Arts & Culture
February 13, 2024
5 minute read time

Take a Walk: Navigating Manila by Foot

Lex Celera
Photos by
Javier Lobregat
Illustrations by
Ivan Grasparin

When we think of cities, we usually think of them as separate from nature. Demarcated by a system of roads and channels, the city trades contact with nature for infrastructure, economic function, and symbolic status.

Historically, a place becomes a city when the privilege is granted by an authority. But there is a metaphor that considers the city as a living organism which plays around with the idea that the city isn’t just an occupied material space but something close to a living, breathing space. A city wouldn’t be a city if it weren’t for the people inhabiting the space.

These people interact with each other everyday, creating a wide network that regularly moves and intersects. It’s people that give the city life, that make it breathe.

The best way to witness a city “breathing” is to walk and witness events as they occur on the ground.
“The city is to bring nothing but the basis of stimuli to the population and it is the people who are responsible for making it come alive and giving it meaning,” writes scholar Michel de Certeau in his essay “Walking in the City.” In his essay, de Certeau posits that people who walk are who give the city life. As each person encounters the city while walking, they create their own stories, their own history, which when pieced together create a patchwork of interpretations, opinions, and ideas.

I’m familiar with this part of Metro Manila enough to keep a few landmarks in my memory:

the line of jeepneys outside the bank in the corner of Leon Guinto and Ocampo. The row of seedy college bars across one of the bigger condominiums in the area. A hidden party spot only accessible through one of the eskinitas. There are some places I have only seen at night.

These landmarks aren’t really markers known to anyone but myself.

The perspective provided by walking around idly means that I get to see things that I haven’t noticed before, like how there’s not enough time for pedestrians to fully cross the street between Torre Lorenzo and the Jollibee branch; the green pedestrian sign counts down the seconds faster, and if you’re slow enough you’ll be caught in the tiny patch of concrete below the LRT line. Or how there’s a clear difference of environment between the college grounds and the street outside. The walkways in front of the Henry Sy Sr. Hall, visible from outside the fence, are made naturally from people walking along the grass.

We’re rendered invisible, anonymous, and even disconnected from life despite crossing paths with hundreds, if not thousands of people in a day.
Walking can only take you so far; as much as we traverse the city streets we are also constricted by it. In this part of Taft Avenue, and most likely a big chunk of Metro Manila, pedestrians struggle. There is no such thing as a sidewalk in Metro Manila, unless you’re in one of the more posh neighborhoods. Between the buildings and the road, it is only parking for cars, motorcycles, and pushcarts peddling kikiam and mangga with bagoong.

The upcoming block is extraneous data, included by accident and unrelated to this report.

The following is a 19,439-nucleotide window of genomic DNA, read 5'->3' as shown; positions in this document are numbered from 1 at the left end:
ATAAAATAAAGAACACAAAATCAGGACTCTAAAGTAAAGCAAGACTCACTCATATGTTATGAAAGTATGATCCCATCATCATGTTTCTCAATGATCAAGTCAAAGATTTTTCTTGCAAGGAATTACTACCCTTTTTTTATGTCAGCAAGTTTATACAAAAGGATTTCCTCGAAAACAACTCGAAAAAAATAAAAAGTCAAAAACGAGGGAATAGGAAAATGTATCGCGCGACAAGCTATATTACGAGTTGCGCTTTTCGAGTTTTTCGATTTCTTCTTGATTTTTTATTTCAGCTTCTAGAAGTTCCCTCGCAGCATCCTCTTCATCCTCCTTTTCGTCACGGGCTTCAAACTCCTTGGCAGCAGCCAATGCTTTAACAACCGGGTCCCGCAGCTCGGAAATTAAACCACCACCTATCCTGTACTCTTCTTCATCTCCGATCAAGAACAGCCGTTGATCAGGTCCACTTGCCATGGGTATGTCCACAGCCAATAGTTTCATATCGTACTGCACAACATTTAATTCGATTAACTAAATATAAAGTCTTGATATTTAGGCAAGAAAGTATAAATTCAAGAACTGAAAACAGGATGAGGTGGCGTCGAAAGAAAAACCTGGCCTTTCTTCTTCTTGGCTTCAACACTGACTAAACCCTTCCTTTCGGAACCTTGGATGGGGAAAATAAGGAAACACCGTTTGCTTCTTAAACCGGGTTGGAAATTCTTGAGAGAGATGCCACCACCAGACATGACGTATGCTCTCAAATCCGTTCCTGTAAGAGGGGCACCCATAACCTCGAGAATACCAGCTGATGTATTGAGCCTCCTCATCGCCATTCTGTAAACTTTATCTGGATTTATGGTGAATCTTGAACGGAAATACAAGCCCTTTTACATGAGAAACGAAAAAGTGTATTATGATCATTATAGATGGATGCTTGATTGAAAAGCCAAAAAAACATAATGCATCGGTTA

For the majority of the city’s inhabitants, me included, this is how we experience the city— looking down, seeing things as they are and as they happen. But even then, we’re not aware of our role as storytellers because we are just living our everyday routines. The dreadful normalness of going through the same routes everyday is heightened when everyone else does it too.

If I was a tourist, my unfamiliarity with my surroundings prevents me from experiencing the city as it is because I am experiencing it for the first time mostly in contrast with what I am used to. Despite living in various areas in Metro Manila for 10 years, the city capital still manages to surprise, in both good and bad ways.

Hong Kong is dense like some parts of Metro Manila, and though the streets are a little confined, there’s a vibrant sense of life permeating in the air. Singapore is efficient, sanitized, and like Bonifacio Global City, bereft of any historical sense of place. Global cities like New York and London are very cosmopolitan, cities bigger than themselves.

Metro Manila, at worst, is a Frankenstein’s monster of multiple urban blueprints overlapping each other through time. At best, it’s a story of resistance. We resist anti-pedestrian architecture. We resist the uncaring regular loss of public space. Every now and then the news cycle churns out stories of the Metro Manila Development Authority (MMDA) demolishing stalls that riddle the sidewalks, or the police forcefully evicting residents from informal settlements.

When you check Taft Avenue in navigation apps like Waze or Google Maps, you only see shapes in gray, white, brown, and green. Even in interactive technologies like Google Instant Street View, you only see a facsimile of what is really there; the angles are warped, the view static.

The living, breathing city is something you can only see when you walk, even if you walk without purpose.